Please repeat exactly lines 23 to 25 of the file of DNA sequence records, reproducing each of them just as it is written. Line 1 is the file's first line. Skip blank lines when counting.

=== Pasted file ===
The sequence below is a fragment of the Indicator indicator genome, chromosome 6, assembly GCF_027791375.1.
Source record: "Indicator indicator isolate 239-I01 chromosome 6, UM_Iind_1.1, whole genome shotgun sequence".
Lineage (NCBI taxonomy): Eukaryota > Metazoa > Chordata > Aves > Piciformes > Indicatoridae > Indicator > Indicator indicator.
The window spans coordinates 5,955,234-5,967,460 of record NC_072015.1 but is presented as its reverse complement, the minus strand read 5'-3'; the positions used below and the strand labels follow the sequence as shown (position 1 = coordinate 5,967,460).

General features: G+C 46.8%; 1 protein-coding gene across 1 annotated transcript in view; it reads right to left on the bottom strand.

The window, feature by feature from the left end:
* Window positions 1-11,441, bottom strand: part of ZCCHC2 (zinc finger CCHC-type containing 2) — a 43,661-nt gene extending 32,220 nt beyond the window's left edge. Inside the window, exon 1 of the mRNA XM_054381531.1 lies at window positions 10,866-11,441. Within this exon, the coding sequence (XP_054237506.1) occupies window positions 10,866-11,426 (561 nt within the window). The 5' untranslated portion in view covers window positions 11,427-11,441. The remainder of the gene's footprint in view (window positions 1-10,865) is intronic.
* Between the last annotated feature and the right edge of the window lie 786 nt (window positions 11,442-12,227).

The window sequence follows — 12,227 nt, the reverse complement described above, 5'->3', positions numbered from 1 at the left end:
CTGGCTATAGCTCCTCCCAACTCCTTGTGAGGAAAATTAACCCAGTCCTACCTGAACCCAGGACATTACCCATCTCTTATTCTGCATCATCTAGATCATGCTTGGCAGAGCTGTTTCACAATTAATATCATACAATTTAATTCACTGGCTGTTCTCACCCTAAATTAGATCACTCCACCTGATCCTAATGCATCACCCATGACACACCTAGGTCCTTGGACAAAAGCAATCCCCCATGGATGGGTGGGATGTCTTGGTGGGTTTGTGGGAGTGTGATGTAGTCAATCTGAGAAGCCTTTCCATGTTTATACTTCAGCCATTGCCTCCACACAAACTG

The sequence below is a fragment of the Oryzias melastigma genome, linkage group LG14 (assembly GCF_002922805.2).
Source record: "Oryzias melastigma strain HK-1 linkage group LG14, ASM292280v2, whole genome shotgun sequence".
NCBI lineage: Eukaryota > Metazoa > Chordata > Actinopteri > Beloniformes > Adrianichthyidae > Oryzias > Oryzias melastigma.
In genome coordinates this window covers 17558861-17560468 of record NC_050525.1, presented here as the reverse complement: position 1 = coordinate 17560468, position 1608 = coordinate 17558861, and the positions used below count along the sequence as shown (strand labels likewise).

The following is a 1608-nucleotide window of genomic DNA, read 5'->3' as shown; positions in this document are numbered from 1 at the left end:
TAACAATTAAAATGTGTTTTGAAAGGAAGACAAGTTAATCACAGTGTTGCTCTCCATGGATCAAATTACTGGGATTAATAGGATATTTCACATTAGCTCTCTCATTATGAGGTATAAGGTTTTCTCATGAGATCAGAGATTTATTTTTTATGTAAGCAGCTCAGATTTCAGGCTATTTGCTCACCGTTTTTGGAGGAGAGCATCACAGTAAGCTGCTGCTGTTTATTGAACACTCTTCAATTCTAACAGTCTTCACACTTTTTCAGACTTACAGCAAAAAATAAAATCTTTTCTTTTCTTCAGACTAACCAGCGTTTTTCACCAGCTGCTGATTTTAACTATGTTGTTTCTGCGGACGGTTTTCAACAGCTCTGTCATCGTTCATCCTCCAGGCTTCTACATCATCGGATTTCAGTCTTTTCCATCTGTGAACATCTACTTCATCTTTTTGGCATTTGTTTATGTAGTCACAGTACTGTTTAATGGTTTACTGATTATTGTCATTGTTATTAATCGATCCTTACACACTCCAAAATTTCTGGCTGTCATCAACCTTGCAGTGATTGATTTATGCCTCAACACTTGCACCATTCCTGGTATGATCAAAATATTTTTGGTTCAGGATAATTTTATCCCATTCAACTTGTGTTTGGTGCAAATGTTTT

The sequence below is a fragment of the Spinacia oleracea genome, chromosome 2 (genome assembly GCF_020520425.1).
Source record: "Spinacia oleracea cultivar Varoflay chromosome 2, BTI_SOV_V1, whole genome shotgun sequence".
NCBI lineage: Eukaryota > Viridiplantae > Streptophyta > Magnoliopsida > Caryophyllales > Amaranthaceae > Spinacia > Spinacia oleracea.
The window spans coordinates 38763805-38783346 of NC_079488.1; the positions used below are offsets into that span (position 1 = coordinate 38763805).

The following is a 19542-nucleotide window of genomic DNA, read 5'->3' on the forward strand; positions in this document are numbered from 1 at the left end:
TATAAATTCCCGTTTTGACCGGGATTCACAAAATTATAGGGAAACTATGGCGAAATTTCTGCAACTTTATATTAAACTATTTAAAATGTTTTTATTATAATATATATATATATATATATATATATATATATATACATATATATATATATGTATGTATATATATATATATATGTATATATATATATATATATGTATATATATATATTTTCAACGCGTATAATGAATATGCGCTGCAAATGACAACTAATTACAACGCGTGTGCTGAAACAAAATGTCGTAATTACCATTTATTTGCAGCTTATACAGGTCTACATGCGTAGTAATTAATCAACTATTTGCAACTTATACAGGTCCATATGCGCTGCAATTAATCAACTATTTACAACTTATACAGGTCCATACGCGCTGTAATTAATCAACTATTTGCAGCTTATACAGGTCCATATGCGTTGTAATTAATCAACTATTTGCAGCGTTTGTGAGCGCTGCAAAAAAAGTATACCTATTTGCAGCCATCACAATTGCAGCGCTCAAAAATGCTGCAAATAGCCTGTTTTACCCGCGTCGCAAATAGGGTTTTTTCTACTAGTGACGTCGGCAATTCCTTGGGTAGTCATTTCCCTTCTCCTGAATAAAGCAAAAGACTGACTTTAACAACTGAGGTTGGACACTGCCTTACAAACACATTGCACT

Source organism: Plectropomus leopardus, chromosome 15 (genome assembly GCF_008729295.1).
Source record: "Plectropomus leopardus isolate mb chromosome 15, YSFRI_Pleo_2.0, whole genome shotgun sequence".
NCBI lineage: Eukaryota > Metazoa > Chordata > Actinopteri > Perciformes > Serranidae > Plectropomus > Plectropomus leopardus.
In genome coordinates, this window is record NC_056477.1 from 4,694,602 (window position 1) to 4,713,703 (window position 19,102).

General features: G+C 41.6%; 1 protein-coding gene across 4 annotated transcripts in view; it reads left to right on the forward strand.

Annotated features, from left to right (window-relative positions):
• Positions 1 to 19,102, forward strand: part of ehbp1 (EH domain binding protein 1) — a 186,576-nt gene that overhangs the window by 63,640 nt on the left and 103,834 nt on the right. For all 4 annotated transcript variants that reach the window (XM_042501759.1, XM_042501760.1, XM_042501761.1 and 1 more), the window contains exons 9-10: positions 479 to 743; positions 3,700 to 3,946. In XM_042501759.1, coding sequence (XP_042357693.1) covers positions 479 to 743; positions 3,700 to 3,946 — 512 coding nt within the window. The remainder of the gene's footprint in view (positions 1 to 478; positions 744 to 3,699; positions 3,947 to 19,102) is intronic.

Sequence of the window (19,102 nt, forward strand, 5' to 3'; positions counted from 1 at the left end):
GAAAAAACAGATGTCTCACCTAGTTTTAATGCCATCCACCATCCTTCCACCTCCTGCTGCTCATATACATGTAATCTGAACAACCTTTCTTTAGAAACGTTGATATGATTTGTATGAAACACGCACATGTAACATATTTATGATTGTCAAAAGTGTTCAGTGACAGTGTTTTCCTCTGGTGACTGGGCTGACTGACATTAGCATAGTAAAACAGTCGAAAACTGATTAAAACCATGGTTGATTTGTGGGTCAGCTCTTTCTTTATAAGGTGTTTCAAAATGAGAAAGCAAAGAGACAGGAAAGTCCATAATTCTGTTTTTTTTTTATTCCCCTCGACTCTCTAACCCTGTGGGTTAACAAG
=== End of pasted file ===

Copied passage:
Source organism: Plectropomus leopardus, chromosome 15 (genome assembly GCF_008729295.1).
Source record: "Plectropomus leopardus isolate mb chromosome 15, YSFRI_Pleo_2.0, whole genome shotgun sequence".
NCBI lineage: Eukaryota > Metazoa > Chordata > Actinopteri > Perciformes > Serranidae > Plectropomus > Plectropomus leopardus.